The approach of the expert Josep Palau i Fabre (1917-2008) towards the work of Picasso was focused to a great extent on the issue of identity, a topic that had impregnated his previous literary work. The sequences of mimicry-alienation-disintegration of oneself, that had always interested Palau, found in the work of Picasso a top level field of work. With these coordinates Palau establishes a personal relation with Picasso, which would occupy a total of 25 years with encounters on an occasional basis, from 1947 to 1972. They were strictly professional encounters, in which Picasso became a primary source of research that would lead to a large number of books of all types of registers. The first book was Vides de Picasso (Lives of Picasso), written in 1946, and the last Picasso 1926-1939: From Minotaur to Guernica, published posthumously in 2011. Palau died in 2008, so they were sixty-two years of intensive dedication to the work of Picasso. This last book is the fourth volume of his monumental biography of the artist, which turned him into one of the cataloguers of reference, together with the three previous volumes: Picasso vivent (Living Picasso) Picasso. Cubisme (Picasso, Cubism) and Picasso. Dels Ballets al drama (Picasso. From ballets to drama).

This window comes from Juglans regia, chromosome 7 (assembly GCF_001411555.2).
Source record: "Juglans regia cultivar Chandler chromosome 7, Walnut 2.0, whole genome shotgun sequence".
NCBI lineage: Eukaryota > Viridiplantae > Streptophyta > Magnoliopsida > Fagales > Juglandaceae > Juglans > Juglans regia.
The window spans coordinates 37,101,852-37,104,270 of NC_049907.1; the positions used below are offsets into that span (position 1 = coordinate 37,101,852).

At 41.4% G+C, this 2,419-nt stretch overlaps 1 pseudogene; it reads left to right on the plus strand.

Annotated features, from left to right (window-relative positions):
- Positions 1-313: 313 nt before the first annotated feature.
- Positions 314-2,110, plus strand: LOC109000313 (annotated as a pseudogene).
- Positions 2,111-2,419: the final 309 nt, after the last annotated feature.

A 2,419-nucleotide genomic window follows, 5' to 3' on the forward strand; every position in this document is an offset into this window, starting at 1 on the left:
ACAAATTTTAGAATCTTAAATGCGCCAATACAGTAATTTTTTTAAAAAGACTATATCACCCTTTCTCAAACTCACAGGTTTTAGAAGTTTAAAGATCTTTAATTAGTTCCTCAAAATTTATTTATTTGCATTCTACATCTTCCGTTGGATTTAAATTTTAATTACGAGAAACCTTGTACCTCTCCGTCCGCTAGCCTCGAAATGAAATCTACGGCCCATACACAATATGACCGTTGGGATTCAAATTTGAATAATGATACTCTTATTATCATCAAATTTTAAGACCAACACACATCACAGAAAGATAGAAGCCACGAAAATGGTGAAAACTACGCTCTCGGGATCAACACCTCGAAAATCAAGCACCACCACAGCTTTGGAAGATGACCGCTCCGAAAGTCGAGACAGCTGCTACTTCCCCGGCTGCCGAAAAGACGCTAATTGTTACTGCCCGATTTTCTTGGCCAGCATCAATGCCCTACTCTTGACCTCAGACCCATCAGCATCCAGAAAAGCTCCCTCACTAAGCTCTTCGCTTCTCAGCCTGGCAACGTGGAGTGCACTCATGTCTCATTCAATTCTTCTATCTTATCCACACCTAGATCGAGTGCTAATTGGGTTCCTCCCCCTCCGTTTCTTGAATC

At a more local level, Palau is notable for having re-dimensioned the links of Picasso with Catalonia, with various studies about his relation with Barcelona, Horta, Gósol and Cadaquès, until then either neglected or analysed in a very brief way. Palau also carried out in-depth studies about specific works such as the series of Las Meninas or Guernica, two of the greatest tour de force ever carried out by Picasso. In the world of Picasso, Palau was a pioneer in two fields, for example, in the genre of diaries, with his book Dear Picasso, a collection of anecdotes about his meetings with the artist. He would also be the author of the first book dedicated to Picasso’s self-portraits, Picasso by Picasso, in 1970. At another level, he was one of the most relevant poets and playwrights of the Catalan culture, and this would have an explicit correlation with his Picassian work. In a singular case he would turn Picasso into literary material, in such a way that he appeared as the subject in plays, poetry and even tales. Palau analysed and interpreted the work of Picasso, from the rigorous work of chronological order and the inventory of the four volumes, up until these literary approaches. Palau used a sui generis method that transcended the servitudes of the classical art historiographies, in such a way that he neglected the method and boosted the implications of the work with reality, that is to say, its autobiographical aspect. This approach fully corresponds to the pre-existing pre-Picasso interest of mimicry. In this sense it is worth highlighting various binomial texts such as Lorca-Picasso, Baudelaire-Picasso, Picasso-Don Joan or Faust-Picasso, where Palau evokes the multiple personality of Picasso based on very diverse references. The major problem faced by man in the 20th century, and also in the 19th century, was identity in its collective aspect, but above all in the individual. Palau recognises in the work of Picasso the same questions about identity that he was considering, and that he adopts in all its dimension and with all its consequences.